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1483 Views 3 Replies Latest reply: Mar 13, 2013 6:37 AM by lenzlaw
ydiez Pro 161 posts since
Nov 7, 2011
Currently Being Moderated

Mar 12, 2013 3:37 AM

feet going numb

Hi all,


Lately I have been experiencing a "new" problem and I wonder if someone can give me some advice.


I am an "experienced" runner (used to be a casual runner but lately have been running 30-40 miles/week for the last year and a half). My problem is that my feet, in some very speciffic situations, tend to fell numb and finally "fall asleep" (pins and needles sensation).


This used to happen to me when I began running because of shoes being tied too tight leading to poor blood circulation, but in this case my shoes are very loosely tied. Additionally, this sensation only happens when I am running at my top speed for a while:


So the sensation does appear: 1) In races 2) in long speedwork series (at least four miles)


But it does not appear 1) while training at "cruise" speed, even for long runs (of 13 miles) 2) for short speedwork series (of 1-2 miles), even if I am running as fast as I can.


If I stop and walk or just reduce my speed drastically, the sensation disapears in a few minutes, but it is very uncomfortable and I cannot run through it (yes, I have tried and no, it was probably not a smart thing to do).   


Possible causes, well, I do have new shoes (asics gel kayano 18) but I experienced the same thing with my old pair (asics gel pulse 3). I also changed my running tights (but do not believe they are causing me circulation problems). I am not aware of having changed anything else. Is there anything apart from poor blod circulation that could cause this?


Thanks for your help.

Current PB:

5k: 19:53 (December 31st 2014)

10k : 42:30 (March 9th 2014)

Half Marathon: 1:32:40 (February 1st 2015)

Marathon: 3:33:31 (March 15th 2015)

Completed my first marathon! Feeling like getting some more!

  • JamesJohnsonLMT Legend 1,291 posts since
    Aug 23, 2009
    Currently Being Moderated
    1. Mar 12, 2013 10:47 AM (in response to ydiez)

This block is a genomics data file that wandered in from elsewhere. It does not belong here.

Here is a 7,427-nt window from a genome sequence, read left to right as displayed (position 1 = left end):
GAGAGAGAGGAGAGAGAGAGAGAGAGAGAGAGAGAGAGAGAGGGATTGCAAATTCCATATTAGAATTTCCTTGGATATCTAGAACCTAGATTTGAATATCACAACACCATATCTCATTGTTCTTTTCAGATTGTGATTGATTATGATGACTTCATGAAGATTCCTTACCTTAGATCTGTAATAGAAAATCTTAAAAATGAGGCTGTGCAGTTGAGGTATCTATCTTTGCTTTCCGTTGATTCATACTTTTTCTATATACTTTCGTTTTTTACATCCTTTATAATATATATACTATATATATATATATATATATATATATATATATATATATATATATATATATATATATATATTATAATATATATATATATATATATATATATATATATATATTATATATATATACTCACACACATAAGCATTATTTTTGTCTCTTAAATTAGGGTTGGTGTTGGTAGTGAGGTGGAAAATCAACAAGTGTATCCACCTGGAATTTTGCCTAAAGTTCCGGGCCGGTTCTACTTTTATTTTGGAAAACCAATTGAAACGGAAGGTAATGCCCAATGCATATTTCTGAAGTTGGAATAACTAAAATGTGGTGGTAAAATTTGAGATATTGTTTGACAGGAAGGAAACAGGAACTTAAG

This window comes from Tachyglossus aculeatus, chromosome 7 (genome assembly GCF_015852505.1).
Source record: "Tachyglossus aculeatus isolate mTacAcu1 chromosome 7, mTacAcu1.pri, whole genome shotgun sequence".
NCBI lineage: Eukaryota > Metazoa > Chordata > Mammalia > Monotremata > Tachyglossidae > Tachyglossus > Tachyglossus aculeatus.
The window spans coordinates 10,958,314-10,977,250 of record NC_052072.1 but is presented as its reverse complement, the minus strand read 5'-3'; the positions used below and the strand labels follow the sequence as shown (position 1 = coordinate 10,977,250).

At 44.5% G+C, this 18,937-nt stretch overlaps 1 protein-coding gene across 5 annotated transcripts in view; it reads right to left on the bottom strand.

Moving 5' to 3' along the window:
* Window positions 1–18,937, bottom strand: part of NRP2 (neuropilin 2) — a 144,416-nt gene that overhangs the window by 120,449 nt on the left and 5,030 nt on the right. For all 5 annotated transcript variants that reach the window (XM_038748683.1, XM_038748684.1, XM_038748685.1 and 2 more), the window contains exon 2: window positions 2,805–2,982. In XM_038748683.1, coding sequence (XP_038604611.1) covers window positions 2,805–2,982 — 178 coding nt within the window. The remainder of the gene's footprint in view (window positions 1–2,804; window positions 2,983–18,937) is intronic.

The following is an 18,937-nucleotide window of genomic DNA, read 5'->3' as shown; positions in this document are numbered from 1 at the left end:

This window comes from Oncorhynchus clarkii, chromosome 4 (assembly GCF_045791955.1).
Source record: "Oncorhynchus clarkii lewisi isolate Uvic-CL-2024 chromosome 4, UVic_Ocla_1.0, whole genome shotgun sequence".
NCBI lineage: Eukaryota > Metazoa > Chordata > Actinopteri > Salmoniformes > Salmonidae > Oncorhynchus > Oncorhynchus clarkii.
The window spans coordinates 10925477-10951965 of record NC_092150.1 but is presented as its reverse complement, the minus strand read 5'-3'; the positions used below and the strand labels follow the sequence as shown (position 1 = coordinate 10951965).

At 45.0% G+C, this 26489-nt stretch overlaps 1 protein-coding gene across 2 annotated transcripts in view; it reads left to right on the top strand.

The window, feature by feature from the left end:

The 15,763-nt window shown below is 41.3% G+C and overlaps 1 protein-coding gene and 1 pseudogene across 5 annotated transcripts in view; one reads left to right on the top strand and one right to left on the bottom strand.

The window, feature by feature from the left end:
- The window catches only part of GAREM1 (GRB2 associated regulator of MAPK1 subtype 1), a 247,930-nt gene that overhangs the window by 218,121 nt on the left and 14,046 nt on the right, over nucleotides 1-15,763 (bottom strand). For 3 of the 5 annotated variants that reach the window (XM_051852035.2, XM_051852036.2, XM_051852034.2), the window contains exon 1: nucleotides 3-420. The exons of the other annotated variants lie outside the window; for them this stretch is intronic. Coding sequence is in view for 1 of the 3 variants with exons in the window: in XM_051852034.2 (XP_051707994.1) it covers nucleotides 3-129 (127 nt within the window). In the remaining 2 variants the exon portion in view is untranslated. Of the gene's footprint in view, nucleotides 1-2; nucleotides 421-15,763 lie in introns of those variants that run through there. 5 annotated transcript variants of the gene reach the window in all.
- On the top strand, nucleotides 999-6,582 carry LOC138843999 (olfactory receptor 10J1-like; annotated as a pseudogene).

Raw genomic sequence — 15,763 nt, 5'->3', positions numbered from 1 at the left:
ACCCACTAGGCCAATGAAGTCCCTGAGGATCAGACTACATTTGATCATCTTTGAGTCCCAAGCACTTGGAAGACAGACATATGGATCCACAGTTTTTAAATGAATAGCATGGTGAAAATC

feet going numb

    I am a little worried about the circulation issue, and it's worth checking into, but I'm more worried about the transition from "casual" running to 30-40 miles a week. That seems like a pretty radical shift within a year and a half or so.


    If you had been averaging 20+ for a few years, and were training to do well in full marathons, there might be an excuse for that kind of mileage, but I think there can be other explanations than circulation for foot numbness in light of the numbers you are putting up. If I can BQ on 20 miles a week, you should not need that kind of punishment to do well in the Half. Individual results vary, of course, but it sounds like you are mixing in enough quality speedwork that raw miles may be a waste of wear and tear. That may be the only real problem, but there is more important stuff to know.


    Tissue can build up around nerves in your feet in response to all that repetitive motion. Since there is more general swelling in the feet as the miles pile up, the two symptoms - one semi-permanent, and the other quite temporary - can combine to produce the problem you have.


    Meanwhile, test the circulation in your feet with a simple test after/during a good long run, when these symptoms set in:


         -Pull over to the nearest lighted spot where you can sit and pull your shoes off.

         -Remove shoes/socks from at least one foot.

         -Press/squeeze fingers into various fleshy parts of your foot and release.

         -You should see a little whiteness in the foot where you pressed, followed by pink as blood returns.


    If this "pinking" occurs in the skin, it is a sign that there is plenty of blood flowing into your feet. It would stay white longer if your circulation is cut off.